Registry: Women can make parties stronger


WOMEN must be included in political parties and contest in elections, according to the Registry of Political Parties.
The registry said this was one of the highlights of a strong political party in an information booklet for parties released last week.
“It is important for all political parties to include women as members of their parties and endorse women candidates to create gender balance and allow for fair representation of other interest groups,” the booklet said.
“Women make up half the population so parties are encouraged to include women as members and candidates.”
The registry said women had stood in every election since the First House of Assembly in 1964 but had very low parliamentary representation.
“Only seven women have won elections and become MPs since 1964,” it said.
The main focus now is to increase the number of women to stand for elections in our country.
“The Registry of Political Parties is now encouraging political parties to endorse an equal number of men and women to stand for elections.
“In the most-recent 2012 election, three new women candidates were successfully elected to the national parliament and they were all party-endorsed candidates.”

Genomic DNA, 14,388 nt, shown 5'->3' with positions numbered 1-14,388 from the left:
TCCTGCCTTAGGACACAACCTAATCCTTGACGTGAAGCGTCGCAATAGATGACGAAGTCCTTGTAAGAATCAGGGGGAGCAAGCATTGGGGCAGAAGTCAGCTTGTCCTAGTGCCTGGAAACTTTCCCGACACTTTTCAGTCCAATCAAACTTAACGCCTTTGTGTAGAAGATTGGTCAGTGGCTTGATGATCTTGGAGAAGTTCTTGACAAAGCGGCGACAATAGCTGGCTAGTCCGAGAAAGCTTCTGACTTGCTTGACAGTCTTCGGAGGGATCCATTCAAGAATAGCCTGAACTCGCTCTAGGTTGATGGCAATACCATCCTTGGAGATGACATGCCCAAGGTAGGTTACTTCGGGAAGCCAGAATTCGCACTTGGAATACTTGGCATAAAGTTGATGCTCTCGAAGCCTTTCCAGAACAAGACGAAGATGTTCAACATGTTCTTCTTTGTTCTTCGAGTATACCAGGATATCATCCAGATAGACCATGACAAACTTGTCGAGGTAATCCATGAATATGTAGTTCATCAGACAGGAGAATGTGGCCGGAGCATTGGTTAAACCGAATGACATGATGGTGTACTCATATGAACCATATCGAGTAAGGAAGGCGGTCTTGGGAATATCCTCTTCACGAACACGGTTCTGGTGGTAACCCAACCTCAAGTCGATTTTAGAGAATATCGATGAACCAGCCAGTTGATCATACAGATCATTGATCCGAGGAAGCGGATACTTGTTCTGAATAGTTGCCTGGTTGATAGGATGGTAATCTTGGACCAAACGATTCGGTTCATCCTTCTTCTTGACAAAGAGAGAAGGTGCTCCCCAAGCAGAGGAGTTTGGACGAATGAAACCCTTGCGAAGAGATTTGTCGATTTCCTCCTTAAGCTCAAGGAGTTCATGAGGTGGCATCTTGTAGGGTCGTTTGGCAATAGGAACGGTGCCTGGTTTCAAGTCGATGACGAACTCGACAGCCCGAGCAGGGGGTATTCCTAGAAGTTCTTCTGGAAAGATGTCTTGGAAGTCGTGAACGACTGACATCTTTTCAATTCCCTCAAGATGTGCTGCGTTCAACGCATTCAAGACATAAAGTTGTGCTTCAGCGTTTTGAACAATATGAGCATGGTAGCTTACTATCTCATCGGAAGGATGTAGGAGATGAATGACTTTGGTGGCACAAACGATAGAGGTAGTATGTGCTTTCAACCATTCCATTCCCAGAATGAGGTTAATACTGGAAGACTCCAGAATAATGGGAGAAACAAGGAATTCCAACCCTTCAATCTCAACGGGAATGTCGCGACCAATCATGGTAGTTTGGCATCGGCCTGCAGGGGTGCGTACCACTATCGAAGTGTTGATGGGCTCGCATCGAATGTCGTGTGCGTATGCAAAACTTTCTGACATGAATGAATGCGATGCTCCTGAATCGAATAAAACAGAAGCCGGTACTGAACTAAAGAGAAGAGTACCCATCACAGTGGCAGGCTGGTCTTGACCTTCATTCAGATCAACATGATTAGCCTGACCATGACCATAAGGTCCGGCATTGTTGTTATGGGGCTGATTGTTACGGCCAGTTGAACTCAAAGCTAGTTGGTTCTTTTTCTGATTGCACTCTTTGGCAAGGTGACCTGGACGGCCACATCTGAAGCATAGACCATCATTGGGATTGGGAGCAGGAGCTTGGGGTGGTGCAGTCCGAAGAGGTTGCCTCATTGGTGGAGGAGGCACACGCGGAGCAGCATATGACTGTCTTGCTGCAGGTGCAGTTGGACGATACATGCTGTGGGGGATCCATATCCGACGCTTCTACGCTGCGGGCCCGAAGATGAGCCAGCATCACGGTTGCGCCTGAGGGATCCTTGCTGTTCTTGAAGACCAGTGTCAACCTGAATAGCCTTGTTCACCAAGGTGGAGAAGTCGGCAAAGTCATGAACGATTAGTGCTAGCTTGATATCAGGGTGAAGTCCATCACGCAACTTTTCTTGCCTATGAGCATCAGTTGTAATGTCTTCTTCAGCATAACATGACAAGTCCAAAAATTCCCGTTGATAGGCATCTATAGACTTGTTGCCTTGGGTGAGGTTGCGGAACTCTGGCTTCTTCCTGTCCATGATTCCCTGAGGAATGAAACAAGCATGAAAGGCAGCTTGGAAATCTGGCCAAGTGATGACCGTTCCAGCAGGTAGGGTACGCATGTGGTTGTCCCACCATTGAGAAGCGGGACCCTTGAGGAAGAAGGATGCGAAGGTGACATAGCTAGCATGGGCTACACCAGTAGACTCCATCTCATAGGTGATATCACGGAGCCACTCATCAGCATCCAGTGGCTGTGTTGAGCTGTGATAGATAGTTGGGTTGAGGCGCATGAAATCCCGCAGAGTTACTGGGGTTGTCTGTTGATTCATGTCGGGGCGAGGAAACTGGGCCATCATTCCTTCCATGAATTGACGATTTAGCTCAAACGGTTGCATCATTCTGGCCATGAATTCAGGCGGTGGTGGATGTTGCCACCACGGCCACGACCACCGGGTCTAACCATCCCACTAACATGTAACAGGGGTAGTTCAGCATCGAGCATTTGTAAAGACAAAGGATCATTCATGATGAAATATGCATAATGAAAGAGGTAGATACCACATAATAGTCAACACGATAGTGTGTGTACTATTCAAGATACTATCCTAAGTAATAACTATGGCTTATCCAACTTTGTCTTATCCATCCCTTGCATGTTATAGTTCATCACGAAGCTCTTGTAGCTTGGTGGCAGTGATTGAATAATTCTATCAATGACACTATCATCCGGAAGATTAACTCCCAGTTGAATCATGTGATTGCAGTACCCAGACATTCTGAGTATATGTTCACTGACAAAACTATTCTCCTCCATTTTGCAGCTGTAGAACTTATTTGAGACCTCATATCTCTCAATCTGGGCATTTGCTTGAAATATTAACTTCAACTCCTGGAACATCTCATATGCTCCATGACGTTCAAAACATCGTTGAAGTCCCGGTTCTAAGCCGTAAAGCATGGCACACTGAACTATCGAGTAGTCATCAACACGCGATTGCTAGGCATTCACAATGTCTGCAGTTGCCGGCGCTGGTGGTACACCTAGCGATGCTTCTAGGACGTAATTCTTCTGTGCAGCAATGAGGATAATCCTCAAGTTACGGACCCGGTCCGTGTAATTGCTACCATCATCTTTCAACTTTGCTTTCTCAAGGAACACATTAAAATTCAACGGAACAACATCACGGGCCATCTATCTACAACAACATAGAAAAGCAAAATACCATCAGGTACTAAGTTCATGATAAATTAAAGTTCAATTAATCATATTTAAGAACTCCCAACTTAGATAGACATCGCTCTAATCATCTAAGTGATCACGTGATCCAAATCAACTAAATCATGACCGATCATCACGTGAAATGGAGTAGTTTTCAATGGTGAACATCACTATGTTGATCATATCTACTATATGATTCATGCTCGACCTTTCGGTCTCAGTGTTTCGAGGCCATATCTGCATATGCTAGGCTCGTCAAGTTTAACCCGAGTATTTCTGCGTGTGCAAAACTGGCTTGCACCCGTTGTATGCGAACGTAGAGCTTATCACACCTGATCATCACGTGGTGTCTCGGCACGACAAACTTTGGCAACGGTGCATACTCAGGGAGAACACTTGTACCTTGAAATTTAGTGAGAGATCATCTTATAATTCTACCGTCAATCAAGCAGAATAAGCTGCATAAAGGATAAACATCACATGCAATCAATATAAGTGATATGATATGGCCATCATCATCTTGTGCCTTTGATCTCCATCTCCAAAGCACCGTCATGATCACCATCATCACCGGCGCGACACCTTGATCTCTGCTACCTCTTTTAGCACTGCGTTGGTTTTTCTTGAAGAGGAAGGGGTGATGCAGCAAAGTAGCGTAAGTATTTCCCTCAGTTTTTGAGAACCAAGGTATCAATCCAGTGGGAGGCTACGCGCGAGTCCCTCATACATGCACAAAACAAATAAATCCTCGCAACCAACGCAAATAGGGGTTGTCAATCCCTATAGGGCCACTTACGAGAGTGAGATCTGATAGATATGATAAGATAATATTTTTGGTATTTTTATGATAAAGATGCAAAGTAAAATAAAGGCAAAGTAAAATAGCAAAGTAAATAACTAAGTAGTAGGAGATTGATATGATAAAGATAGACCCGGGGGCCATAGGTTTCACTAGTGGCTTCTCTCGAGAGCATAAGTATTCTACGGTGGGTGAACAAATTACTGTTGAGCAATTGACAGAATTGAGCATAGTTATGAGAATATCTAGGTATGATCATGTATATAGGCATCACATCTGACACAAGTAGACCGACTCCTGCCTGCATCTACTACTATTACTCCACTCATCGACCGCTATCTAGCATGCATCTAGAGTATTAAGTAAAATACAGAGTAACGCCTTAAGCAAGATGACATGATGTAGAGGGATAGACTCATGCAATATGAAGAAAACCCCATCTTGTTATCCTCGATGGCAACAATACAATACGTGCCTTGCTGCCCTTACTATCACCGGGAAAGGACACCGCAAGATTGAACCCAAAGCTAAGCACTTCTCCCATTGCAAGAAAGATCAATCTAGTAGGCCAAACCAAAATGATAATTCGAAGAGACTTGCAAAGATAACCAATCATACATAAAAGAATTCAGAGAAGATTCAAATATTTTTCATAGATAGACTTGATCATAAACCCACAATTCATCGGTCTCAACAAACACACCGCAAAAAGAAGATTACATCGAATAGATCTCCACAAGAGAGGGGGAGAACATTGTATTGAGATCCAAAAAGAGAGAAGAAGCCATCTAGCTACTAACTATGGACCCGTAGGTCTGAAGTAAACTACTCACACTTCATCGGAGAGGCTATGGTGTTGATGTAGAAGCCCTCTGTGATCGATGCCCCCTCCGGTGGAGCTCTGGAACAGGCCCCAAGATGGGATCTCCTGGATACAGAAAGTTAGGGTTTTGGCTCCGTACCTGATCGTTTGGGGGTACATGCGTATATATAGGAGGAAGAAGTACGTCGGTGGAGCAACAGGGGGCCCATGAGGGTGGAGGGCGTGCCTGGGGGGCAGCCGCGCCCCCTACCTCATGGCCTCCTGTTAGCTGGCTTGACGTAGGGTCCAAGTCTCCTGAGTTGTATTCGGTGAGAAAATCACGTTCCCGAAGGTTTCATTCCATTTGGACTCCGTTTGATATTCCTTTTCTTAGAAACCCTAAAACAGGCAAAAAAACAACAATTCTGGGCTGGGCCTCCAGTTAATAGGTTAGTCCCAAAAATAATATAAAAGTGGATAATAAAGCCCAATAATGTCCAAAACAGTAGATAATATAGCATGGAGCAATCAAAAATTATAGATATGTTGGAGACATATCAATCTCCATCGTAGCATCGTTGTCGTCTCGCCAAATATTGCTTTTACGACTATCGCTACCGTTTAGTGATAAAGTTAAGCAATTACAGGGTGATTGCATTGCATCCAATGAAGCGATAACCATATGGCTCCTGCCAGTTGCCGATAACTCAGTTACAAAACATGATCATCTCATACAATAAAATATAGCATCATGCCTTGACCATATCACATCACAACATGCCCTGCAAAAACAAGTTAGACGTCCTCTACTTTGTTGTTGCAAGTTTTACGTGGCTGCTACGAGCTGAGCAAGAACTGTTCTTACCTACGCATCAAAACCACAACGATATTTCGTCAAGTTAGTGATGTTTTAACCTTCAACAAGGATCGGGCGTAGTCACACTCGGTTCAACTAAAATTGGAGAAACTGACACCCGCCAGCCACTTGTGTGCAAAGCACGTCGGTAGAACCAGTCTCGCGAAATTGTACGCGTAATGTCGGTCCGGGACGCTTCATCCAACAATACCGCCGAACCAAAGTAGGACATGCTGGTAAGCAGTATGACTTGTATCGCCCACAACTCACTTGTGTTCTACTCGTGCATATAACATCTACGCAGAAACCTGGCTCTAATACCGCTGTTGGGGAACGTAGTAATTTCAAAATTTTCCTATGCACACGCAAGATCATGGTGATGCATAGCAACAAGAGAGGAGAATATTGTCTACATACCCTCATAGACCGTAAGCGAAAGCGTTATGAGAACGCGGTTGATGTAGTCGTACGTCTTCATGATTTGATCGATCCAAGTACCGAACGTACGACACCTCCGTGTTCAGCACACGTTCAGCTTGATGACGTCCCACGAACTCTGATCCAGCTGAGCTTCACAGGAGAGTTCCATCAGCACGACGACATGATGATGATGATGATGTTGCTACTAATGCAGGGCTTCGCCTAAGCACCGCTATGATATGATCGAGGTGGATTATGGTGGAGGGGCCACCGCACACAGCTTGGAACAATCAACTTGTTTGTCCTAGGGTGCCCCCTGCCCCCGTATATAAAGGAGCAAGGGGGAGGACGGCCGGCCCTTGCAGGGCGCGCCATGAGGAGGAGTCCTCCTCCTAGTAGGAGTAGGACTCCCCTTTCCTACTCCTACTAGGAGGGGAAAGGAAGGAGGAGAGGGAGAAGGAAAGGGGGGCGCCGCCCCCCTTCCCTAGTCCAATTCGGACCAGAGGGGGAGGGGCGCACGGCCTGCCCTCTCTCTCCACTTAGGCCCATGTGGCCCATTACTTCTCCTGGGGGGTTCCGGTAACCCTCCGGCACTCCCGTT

Sohe MP Delilah Gore and Eastern Highlands Governor Julie Soso were voted in as Triumph Heritage Empowerment (THE) Party candidates, who are now with the ruling People’s National Congress.
Lae MP Loujaya Kouza stood under the Indigenous Party, joined the PNC Party and recently joined THE Party.
Records show that in 2002, out of 2870 candidates 71 were females, 49 of whom were endorsed by a party and 22 independents, with one (Dame Carol Kidu) being successful.
In 2007, out of 2759 candidates 103 were females, 22 parties endorsed candidates, number of party-endorsed candidates was 39 and 64 independents, with one (Dame Carol) being successful.
In 2012, out of 3848 candidates, 135 were females, 21 parties endorsed candidates, number of party-endorsed candidates was 42 and 92 independents with three who are Gore, Soso and Kouza that were voted into the parliament.

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